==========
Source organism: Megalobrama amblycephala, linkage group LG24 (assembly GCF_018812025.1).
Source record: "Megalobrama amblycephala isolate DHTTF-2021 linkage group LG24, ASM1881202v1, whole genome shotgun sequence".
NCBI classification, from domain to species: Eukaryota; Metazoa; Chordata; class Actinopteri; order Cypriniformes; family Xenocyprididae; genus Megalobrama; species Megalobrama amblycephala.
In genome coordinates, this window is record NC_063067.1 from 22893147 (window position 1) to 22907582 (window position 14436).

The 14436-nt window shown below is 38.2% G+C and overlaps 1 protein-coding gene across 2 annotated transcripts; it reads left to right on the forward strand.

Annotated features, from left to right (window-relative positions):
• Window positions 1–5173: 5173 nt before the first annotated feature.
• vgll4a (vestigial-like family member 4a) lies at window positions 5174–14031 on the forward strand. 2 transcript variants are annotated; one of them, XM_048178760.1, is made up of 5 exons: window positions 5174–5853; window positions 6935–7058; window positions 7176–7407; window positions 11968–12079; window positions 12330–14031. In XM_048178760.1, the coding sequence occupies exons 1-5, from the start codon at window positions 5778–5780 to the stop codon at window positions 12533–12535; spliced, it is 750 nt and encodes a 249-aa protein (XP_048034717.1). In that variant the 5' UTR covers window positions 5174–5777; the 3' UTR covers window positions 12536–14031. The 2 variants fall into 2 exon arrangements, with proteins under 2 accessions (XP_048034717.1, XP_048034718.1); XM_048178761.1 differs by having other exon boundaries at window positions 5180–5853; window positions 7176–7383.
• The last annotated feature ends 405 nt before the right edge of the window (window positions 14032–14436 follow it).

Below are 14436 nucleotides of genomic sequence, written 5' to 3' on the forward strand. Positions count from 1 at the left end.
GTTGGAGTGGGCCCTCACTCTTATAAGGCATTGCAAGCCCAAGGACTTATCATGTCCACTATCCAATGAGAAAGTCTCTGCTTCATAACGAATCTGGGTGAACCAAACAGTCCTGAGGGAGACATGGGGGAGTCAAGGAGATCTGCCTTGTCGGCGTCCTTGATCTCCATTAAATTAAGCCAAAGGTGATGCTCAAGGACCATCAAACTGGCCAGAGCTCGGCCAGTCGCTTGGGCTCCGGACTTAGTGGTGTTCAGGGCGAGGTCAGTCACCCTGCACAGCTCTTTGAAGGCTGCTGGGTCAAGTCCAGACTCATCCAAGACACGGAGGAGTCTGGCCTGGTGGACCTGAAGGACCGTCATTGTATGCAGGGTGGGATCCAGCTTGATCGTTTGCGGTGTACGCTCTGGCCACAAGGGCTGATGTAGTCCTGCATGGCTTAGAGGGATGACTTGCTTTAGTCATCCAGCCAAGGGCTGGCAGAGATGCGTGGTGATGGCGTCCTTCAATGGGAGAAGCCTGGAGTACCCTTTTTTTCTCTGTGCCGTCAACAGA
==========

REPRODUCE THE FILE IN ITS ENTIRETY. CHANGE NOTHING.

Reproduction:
Source organism: Megalobrama amblycephala, linkage group LG24 (assembly GCF_018812025.1).
Source record: "Megalobrama amblycephala isolate DHTTF-2021 linkage group LG24, ASM1881202v1, whole genome shotgun sequence".
NCBI classification, from domain to species: Eukaryota; Metazoa; Chordata; class Actinopteri; order Cypriniformes; family Xenocyprididae; genus Megalobrama; species Megalobrama amblycephala.
In genome coordinates, this window is record NC_063067.1 from 22893147 (window position 1) to 22907582 (window position 14436).

The 14436-nt window shown below is 38.2% G+C and overlaps 1 protein-coding gene across 2 annotated transcripts; it reads left to right on the forward strand.

Annotated features, from left to right (window-relative positions):
• Window positions 1–5173: 5173 nt before the first annotated feature.
• vgll4a (vestigial-like family member 4a) lies at window positions 5174–14031 on the forward strand. 2 transcript variants are annotated; one of them, XM_048178760.1, is made up of 5 exons: window positions 5174–5853; window positions 6935–7058; window positions 7176–7407; window positions 11968–12079; window positions 12330–14031. In XM_048178760.1, the coding sequence occupies exons 1-5, from the start codon at window positions 5778–5780 to the stop codon at window positions 12533–12535; spliced, it is 750 nt and encodes a 249-aa protein (XP_048034717.1). In that variant the 5' UTR covers window positions 5174–5777; the 3' UTR covers window positions 12536–14031. The 2 variants fall into 2 exon arrangements, with proteins under 2 accessions (XP_048034717.1, XP_048034718.1); XM_048178761.1 differs by having other exon boundaries at window positions 5180–5853; window positions 7176–7383.
• The last annotated feature ends 405 nt before the right edge of the window (window positions 14032–14436 follow it).

Below are 14436 nucleotides of genomic sequence, written 5' to 3' on the forward strand. Positions count from 1 at the left end.
GTTGGAGTGGGCCCTCACTCTTATAAGGCATTGCAAGCCCAAGGACTTATCATGTCCACTATCCAATGAGAAAGTCTCTGCTTCATAACGAATCTGGGTGAACCAAACAGTCCTGAGGGAGACATGGGGGAGTCAAGGAGATCTGCCTTGTCGGCGTCCTTGATCTCCATTAAATTAAGCCAAAGGTGATGCTCAAGGACCATCAAACTGGCCAGAGCTCGGCCAGTCGCTTGGGCTCCGGACTTAGTGGTGTTCAGGGCGAGGTCAGTCACCCTGCACAGCTCTTTGAAGGCTGCTGGGTCAAGTCCAGACTCATCCAAGACACGGAGGAGTCTGGCCTGGTGGACCTGAAGGACCGTCATTGTATGCAGGGTGGGATCCAGCTTGATCGTTTGCGGTGTACGCTCTGGCCACAAGGGCTGATGTAGTCCTGCATGGCTTAGAGGGATGACTTGCTTTAGTCATCCAGCCAAGGGCTGGCAGAGATGCGTGGTGATGGCGTCCTTCAATGGGAGAAGCCTGGAGTACCCTTTTTTTCTCTGTGCCGTCAACAGA